As Starwood sale buzz swirls, stock price soars

If there's one thing that can be said about the ongoing, not-so-hushed talks about the—what now looks like a certainty—sale of Starwood Hotels & Resorts Worldwide, it's that it's been a boon for its stock price.

HOT soared for a second straight day as rumors of a cash-and-stock buy by Hyatt Hotels Corp. was imminent. Starwood shares jumped 6.3 percent to close at 79.50 on the stock market yesterday—and were as high as 82.83 earlier in the day.

Meanwhile, Hyatt shares opened sharply higher, though they later turned negative, falling 1.8 percent to finish at 49.63.

In addition to Hyatt, three Chinese companies have been mentioned as showing interest.

Any acquisition of Starwood would give the buyer higher international exposure, as half of Starwood's portfolio is estimated to be outside the U.S., something that has hampered the Stamford, Conn.-based hotel company, whose brands include W, Sheraton, Aloft and St. Regis.

Why the Worry
What's really done Starwood in has been its lack of success in the midscale market compared to competitors Hilton Worldwide and Marriott International, both of which have thrived. In addition, its largest brand, Sheraton, has underperformed, prompting the company to tweak it earlier this year. Sheraton represents more than 40 percent of Starwood's entire room inventory

For its part, Hyatt, too, is thin in the midscale category—where, in fact, it doesn't have any brands, according to STR. Its current crop of brands play in upscale through luxury. An acquisition of Starwood would increase Hyatt's select-service brands to include Aloft, Element and Four Points. Those would complement Hyatt Place and Hyatt House.

Since former Starwood CEO Frits van Paasschen left, the company has been exploring various reorganization options under the guidance of interim CEO Adam Aron.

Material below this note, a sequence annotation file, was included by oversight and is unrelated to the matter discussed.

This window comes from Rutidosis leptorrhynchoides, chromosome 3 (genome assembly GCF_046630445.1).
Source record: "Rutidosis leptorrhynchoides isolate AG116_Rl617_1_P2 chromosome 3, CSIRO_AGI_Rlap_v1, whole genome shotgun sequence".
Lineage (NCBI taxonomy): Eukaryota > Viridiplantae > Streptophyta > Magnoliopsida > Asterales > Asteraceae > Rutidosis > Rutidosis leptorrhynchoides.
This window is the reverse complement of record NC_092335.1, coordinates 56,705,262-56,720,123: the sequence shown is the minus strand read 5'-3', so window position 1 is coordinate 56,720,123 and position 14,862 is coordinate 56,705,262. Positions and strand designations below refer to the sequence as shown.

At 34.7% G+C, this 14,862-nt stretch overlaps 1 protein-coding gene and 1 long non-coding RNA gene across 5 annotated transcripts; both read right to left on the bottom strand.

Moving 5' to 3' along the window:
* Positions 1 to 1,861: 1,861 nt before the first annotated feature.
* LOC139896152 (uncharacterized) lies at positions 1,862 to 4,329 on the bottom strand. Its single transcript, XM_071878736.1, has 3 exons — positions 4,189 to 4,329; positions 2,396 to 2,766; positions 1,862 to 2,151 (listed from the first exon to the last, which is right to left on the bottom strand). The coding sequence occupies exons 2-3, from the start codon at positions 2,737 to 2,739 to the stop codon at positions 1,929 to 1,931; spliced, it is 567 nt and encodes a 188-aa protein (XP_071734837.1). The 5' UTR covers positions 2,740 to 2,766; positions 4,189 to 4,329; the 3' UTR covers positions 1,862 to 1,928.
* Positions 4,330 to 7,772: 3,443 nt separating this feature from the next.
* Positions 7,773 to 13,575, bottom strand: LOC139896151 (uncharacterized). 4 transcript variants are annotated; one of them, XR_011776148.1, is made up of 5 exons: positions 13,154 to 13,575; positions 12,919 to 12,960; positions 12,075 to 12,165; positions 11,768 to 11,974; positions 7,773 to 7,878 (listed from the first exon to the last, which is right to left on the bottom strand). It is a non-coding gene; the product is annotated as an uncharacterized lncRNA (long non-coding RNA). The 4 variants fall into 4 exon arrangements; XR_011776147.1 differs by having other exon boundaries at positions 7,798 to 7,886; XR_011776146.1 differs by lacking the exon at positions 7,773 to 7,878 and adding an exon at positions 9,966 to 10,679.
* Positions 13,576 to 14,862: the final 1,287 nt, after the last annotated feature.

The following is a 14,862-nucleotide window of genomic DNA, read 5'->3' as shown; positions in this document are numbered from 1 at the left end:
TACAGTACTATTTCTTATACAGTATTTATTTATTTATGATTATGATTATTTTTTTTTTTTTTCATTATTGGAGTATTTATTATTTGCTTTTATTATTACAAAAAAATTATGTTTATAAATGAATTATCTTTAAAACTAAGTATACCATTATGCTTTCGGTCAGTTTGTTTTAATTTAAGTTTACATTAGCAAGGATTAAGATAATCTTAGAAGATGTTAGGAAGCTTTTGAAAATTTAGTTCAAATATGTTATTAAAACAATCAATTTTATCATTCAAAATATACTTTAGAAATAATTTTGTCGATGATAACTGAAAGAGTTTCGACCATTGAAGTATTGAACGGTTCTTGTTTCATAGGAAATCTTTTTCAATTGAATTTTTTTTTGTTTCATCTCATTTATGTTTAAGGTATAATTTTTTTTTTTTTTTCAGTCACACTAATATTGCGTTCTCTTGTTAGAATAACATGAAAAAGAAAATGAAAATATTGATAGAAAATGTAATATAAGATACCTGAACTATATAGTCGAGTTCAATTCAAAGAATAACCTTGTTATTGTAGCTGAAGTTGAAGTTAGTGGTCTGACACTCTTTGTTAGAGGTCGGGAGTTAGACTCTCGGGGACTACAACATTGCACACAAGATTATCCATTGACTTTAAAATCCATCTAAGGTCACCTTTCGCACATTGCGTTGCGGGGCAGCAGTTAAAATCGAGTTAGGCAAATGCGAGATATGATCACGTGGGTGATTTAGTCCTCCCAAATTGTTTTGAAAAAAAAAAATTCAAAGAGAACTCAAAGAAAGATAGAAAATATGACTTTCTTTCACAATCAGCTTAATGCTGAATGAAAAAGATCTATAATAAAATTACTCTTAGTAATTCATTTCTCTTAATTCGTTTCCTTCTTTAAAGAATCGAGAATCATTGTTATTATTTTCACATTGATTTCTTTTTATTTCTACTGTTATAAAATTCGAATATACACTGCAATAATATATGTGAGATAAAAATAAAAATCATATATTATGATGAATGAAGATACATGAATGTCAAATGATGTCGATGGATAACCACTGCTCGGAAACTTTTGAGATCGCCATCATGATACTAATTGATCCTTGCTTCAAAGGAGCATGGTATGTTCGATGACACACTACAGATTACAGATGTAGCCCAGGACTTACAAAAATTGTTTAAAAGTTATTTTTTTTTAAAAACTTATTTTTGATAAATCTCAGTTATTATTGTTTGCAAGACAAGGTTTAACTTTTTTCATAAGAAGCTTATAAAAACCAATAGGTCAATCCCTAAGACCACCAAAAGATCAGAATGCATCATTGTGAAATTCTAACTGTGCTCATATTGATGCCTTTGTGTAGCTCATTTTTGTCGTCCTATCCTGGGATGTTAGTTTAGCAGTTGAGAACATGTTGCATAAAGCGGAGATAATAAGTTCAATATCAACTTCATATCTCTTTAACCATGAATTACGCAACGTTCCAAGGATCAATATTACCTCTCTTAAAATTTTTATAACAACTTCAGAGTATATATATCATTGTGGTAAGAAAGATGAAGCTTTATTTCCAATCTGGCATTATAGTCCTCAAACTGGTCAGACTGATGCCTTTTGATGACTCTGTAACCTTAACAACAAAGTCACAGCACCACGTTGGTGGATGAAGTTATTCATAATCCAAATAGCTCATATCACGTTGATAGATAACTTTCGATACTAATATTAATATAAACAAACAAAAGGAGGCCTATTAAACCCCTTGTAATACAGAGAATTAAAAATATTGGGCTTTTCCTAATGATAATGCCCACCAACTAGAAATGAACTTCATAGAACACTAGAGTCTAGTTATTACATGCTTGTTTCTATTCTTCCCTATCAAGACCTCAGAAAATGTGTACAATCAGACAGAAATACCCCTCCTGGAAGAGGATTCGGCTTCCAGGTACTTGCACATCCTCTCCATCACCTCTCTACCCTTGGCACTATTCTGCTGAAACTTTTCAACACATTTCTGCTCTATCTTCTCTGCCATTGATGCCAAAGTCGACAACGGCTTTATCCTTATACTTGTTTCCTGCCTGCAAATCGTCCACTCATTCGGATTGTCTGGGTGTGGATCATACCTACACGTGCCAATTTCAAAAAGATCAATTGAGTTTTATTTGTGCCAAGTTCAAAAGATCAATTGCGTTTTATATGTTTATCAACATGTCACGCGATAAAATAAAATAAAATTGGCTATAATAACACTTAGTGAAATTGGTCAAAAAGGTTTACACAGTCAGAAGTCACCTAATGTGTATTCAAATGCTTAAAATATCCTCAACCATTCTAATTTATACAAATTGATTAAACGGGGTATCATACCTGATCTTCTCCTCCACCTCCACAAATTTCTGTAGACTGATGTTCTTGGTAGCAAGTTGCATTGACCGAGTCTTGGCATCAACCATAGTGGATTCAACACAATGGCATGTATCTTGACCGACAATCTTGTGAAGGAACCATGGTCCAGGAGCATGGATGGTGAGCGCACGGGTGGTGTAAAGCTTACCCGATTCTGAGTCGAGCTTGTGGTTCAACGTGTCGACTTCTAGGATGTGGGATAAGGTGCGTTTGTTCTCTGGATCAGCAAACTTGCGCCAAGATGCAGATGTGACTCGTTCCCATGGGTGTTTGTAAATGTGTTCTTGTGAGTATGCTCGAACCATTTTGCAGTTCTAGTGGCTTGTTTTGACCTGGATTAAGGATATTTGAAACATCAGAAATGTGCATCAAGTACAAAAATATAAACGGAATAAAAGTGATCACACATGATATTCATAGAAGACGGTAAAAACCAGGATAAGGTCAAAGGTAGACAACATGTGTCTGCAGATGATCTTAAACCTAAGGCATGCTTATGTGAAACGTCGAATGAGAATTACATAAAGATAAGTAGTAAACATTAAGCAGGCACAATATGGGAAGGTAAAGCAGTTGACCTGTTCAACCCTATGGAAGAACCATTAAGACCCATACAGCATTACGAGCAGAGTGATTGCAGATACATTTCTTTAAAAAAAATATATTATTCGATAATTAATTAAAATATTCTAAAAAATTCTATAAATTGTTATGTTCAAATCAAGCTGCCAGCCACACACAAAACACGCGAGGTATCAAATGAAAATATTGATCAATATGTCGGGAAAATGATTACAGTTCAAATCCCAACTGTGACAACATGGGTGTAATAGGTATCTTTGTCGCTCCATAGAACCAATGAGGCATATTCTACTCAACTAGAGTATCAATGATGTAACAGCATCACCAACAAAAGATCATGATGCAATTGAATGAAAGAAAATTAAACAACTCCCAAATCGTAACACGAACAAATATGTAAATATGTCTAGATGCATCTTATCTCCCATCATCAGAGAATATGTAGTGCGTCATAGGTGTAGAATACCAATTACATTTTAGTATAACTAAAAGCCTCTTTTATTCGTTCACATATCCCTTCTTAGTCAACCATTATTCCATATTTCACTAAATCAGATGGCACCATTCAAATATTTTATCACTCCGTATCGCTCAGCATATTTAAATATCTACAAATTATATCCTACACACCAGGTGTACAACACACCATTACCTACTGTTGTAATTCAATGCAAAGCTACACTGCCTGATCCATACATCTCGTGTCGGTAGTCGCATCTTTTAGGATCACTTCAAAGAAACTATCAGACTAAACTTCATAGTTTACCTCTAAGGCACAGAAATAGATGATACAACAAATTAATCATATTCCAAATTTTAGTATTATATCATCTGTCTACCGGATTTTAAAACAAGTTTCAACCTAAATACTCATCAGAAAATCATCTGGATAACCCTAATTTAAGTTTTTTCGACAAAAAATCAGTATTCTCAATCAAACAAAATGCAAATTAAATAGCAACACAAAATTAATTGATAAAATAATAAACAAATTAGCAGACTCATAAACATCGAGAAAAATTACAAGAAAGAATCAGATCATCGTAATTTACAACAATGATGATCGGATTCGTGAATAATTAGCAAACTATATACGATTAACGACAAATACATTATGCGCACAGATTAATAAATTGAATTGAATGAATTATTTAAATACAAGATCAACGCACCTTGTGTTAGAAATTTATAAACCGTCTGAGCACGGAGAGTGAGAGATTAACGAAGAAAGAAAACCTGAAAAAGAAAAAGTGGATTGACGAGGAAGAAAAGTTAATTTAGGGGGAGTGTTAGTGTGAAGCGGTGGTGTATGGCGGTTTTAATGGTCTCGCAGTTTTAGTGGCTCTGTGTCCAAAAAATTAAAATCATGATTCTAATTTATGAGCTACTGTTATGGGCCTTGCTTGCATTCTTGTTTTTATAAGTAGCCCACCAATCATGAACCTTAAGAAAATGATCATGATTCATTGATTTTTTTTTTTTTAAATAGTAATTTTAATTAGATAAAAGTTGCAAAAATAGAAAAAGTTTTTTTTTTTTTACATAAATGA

One move that has come to fruition is Interval Leisure Group's buy of Starwood's vacation ownership business, which is valued at about $1.5 billion. Interval said a unit would buy the business, Vistana Signature Experiences, after Starwood spins it off.

The deal will give ILG exclusive rights to Starwood's Sheraton and Westin brands in the vacation ownership market.

On completion of the deal, Starwood shareholders will own about 55 percent of the combined vacation ownership business on a fully diluted basis and ILG shareholders will own the rest.

On Starwood's Q3 call, Aron played up the company's successes. "Our renewed and energized attention to our brands, our hotels, our people, and especially our hotel owners and franchisees is paying off," he said, noting that from January through September, Starwood opened 68 new hotels. Year-to-date through the end of the third quarter, Aron said Starwood signed 141 new hotel deals representing 29,000 rooms.

Aron also played up Starwood's asset-light focus. "During the quarter, we sold The Westin Excelsior Rome for $251 million, bringing the total hotel sales achieved in 2015 to $817 million. We exceeded our goal of $800 million in gross sale proceeds for the full year, and this milestone was achieved three and a half months early."